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Double-blind comparison of tolamolol, propranolol, practolol, and placebo in the treatment of angina pectoris.

By G Jackson, L Atkinson and S Oram

Abstract

Forty-two patients with angina pectoris have completed a randomized, double-blind trial comparing tolamolol 100 mg and 200 mg with propranolol 80 mg, practolol 100 mg, and placebo, all given three times a day. Tolamolol 200 mg thrice daily was found to be equivalent to propranolol 80 mg thrice daily in anti-anginal efficacy. Anginal attack rates and trinitrin consumption were significantly reduced by all active treatments as compared with the placebo but tolamolol and propranolol were the most effective. Tolamolol 200 mg thrice daily was most effective in reducing blood pressure, while propranolol was most effective in reducing the resting heart rate. All treatments except the placebo significantly increased the amount of exercise which could be performed before angina appeared (exercise work), while tolamolol 200 mg thrice daily significantly reduced Robinson's index when compared with all other active agents. The degree of S-T segment depression induced by exercise was significantly lessened by both tolamolol and propranolol but not by practolol or placebo. There was no difference in patient preference between tolamolol and propranolol but tolamolol at both dose levels was preferred to practolol. Both tolamolol and propranolol are potent adrenergic beta-receptor antagonists and equal in anti-anginal efficacy but tolamolol has the advantage of being cardioselective. It is superior to practolol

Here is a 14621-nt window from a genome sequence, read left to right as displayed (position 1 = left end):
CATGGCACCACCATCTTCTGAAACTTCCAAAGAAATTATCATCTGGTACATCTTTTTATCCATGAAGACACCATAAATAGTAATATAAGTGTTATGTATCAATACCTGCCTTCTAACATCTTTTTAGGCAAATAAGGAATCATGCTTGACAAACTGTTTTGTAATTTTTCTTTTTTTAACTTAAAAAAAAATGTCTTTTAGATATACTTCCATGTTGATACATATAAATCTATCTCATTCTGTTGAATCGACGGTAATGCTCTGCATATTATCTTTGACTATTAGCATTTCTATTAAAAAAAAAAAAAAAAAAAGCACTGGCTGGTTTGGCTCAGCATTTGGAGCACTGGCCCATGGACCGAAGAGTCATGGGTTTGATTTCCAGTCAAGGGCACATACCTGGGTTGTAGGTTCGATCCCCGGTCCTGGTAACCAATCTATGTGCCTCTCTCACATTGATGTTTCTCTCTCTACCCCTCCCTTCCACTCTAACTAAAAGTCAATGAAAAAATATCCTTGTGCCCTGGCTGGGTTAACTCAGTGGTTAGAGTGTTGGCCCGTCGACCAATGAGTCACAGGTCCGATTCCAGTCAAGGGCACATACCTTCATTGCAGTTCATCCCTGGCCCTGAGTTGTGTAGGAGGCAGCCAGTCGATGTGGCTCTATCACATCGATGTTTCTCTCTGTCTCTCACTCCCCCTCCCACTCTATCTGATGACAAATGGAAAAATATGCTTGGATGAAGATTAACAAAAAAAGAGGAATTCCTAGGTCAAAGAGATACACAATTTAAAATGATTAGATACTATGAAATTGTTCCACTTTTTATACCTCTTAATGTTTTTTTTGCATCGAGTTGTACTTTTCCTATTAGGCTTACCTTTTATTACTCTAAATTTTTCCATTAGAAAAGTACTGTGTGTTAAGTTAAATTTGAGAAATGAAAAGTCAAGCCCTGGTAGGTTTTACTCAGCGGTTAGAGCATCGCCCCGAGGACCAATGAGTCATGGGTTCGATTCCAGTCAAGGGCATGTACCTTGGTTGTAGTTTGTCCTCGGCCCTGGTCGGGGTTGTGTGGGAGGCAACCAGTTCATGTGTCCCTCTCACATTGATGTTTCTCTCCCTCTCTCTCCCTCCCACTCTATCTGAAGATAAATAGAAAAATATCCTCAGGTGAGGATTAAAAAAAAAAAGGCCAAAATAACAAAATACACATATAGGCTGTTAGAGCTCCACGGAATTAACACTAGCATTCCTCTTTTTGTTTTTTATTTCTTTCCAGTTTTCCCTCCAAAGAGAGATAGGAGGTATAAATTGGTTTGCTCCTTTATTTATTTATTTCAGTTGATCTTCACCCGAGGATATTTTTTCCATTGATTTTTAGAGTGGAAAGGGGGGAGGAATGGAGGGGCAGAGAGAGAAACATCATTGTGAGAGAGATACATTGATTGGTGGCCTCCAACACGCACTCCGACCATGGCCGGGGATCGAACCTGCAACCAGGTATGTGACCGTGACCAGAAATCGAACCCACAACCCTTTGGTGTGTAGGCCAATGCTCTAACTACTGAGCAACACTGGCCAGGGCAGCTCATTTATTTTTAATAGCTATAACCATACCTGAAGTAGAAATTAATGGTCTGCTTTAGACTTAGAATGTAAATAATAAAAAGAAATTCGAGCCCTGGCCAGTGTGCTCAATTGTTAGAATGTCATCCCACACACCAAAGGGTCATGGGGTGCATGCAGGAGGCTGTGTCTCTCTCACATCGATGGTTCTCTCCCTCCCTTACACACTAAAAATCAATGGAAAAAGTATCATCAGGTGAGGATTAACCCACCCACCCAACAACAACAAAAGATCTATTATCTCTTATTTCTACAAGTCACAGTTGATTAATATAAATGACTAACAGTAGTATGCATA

Topics: Research Article
OAI identifier: oai:pubmedcentral.nih.gov:1672738
Provided by: PubMed Central
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